To File or Not to File: A CTR Refresher
Occasionally, the compliance team receives questions about interesting transactions conducted by members and whether a Currency Transaction Report (CTR) is required. Credit unions take their BSA/AML requirements seriously and are sometimes tempted to file a CTR for a transaction that “feels off” but does not actually trigger reporting obligations. Let’s take a look at some examples of transactions that do not trigger the CTR requirements, although they may leave us feeling a little uneasy.
Example 1: Natalie Non-member comes into ABC Credit Union with an on us check for $13,150.00. She uses the check to purchase four cashier's checks in the amounts of $1,000.00, $1,900.00, $4,500.00 and $750.00. She takes the balance in cash.
Explanation: No CTR is filed. In this example, the teller did not give the non-member more than $10,000 in cash, nor did the teller accept more than $10,000 in cash from the non-member. Had Natalie cashed the on-us check, the CTR threshold would have been met and a report would be required. However, because she used the funds to buy cashier’s checks and took the remainder (which was not more than $10,000) in cash, she did not trigger the reporting requirements.
Example 2: Mike Member brings $9,000 in cash to deposit into his credit union account. He then requests a cash advance from his line of credit to deposit an additional $1,500 into the same account.
Explanation: No CTR is filed. Here, Mike only deposited $9,000 in cash, which is below the CTR threshold. Some may be tempted to add the “cash advance” deposit of $1,500, but this was not a transaction made with currency, as defined in FinCEN’s rules. Although the term “cash advance” seems to suggest otherwise, the transfer was made using credit that was available to be transferred from Mike’s line of credit, but was not a cash transaction.
Example 3: Kate Customer has a checking account with $20,000 in it. She comes into XYZ Credit Union and deposits $9,500 in cash into the account making the total $29,500. She then asks to purchase a cashier's check for $29,000 using the funds from her checking account.
Explanation: No CTR is filed. In this case, Kate deposited $9,500 in cash, which does not reach the CTR threshold. She then uses the funds in her checking account to purchase a cashier’s check, which is not a transaction involving cash.
For a better understanding of why none of these examples triggered a CTR, let’s look at the regulation. Section 1010.311 provides the filing obligations for reports of transactions in currency:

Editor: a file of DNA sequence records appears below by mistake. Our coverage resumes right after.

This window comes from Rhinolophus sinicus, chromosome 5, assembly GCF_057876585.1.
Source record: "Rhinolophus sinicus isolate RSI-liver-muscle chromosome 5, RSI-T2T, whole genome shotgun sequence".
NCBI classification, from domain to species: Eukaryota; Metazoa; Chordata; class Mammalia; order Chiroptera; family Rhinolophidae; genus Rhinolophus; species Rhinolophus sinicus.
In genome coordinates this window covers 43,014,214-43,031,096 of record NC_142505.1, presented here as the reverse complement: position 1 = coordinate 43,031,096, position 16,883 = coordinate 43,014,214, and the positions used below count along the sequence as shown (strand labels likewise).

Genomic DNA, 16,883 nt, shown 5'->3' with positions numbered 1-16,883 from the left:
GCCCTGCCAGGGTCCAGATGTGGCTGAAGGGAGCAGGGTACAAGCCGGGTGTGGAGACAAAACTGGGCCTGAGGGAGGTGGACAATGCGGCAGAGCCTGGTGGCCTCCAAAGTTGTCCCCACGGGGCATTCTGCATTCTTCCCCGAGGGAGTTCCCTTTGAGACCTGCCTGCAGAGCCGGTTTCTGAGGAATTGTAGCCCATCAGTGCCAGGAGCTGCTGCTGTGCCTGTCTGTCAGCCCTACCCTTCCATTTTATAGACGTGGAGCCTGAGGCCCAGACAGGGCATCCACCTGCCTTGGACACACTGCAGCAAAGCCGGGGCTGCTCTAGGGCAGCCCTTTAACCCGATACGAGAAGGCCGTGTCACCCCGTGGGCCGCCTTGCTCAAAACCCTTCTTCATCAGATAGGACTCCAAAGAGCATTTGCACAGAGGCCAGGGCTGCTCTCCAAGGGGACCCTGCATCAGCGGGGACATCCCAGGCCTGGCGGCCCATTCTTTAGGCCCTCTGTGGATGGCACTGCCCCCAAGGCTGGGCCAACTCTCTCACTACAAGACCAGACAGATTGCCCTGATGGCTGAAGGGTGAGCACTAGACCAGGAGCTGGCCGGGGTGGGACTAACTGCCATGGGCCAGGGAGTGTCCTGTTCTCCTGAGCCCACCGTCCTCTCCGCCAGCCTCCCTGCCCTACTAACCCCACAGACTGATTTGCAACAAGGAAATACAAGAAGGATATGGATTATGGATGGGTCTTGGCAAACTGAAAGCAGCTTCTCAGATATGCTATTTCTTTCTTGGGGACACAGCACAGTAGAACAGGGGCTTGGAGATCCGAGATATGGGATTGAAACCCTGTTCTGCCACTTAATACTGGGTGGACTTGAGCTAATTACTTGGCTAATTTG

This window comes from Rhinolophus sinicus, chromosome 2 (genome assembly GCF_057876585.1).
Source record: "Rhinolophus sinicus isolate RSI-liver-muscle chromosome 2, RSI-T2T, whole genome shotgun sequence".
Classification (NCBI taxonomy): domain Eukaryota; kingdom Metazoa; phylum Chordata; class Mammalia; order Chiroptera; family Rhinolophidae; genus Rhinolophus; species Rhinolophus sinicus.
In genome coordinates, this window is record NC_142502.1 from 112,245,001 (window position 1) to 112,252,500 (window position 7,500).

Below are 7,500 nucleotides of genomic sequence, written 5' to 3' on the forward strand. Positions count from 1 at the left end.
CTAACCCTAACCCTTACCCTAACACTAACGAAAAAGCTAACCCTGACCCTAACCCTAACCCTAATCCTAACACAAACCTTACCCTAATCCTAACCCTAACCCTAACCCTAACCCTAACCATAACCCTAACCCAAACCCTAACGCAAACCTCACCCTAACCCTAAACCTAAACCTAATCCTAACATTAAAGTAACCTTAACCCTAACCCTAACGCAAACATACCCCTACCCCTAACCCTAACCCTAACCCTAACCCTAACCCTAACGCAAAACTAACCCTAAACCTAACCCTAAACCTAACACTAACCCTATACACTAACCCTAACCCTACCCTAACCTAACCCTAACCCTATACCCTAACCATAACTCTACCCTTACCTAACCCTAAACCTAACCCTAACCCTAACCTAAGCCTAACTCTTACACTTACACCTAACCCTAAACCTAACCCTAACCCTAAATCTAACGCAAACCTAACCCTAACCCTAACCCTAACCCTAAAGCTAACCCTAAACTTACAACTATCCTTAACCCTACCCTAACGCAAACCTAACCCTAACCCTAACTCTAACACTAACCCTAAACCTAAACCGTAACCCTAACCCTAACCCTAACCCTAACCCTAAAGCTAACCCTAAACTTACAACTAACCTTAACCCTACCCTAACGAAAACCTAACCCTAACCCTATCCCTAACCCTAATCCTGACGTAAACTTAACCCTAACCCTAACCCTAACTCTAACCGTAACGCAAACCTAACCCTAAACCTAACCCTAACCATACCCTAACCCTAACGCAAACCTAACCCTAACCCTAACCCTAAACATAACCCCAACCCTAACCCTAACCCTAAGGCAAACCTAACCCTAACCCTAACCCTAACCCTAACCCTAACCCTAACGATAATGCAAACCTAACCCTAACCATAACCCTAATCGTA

“Each financial institution other than a casino shall file a report of each deposit, withdrawal, exchange of currency or other payment or transfer, by, through, or to such financial institution which involves a transaction in currency of more than $10,000, except as otherwise provided in this section. In the case of the U.S. Postal Service, the obligation contained in the preceding sentence shall not apply to payments or transfers made solely in connection with the purchase of postage or philatelic products.”
Since the CTR filing obligation is only triggered by transactions of more than $10,000 in currency (defined in the FFIEC BSA/AML Exam Manual as coin and paper money of the United States or any other country as long as it is customarily accepted as money in the country of issue), the threshold is not met by deposits of large checks, purchases of checks or money orders, or fund transfers from lines of credit.
However, if any of the above transactions left a bad taste in your mouth, there are ways to document this. If criminal activity is suspected relating to a transaction (or series of transactions), a credit union may want to determine whether or not to file a Suspicious Activity Report (SAR). For example, if a credit union has reason to believe a person is structuring transactions, a SAR is required. Structuring occurs when someone conducts transactions with the purpose of evading CTR or other BSA/AML reporting requirements. Structuring is not the only situation in which a SAR might be filed, and credit unions should consider all the surrounding facts and circumstances in determining whether a transaction is suspicious. Guidance in the BSA/AML Manual encourages credit unions to be alert and aware of possible suspicious activity that may warrant the filing of a SAR.
About the Author
Loran Jackson joined NAFCU as Regulatory Compliance Counsel in April 2019 and was named Senior Regulatory Compliance Counsel in February 2021. In her role, she provides daily compliance assistance to member credit unions on a variety of topics. She also writes articles for NAFCU publications and presents at NAFCU conferences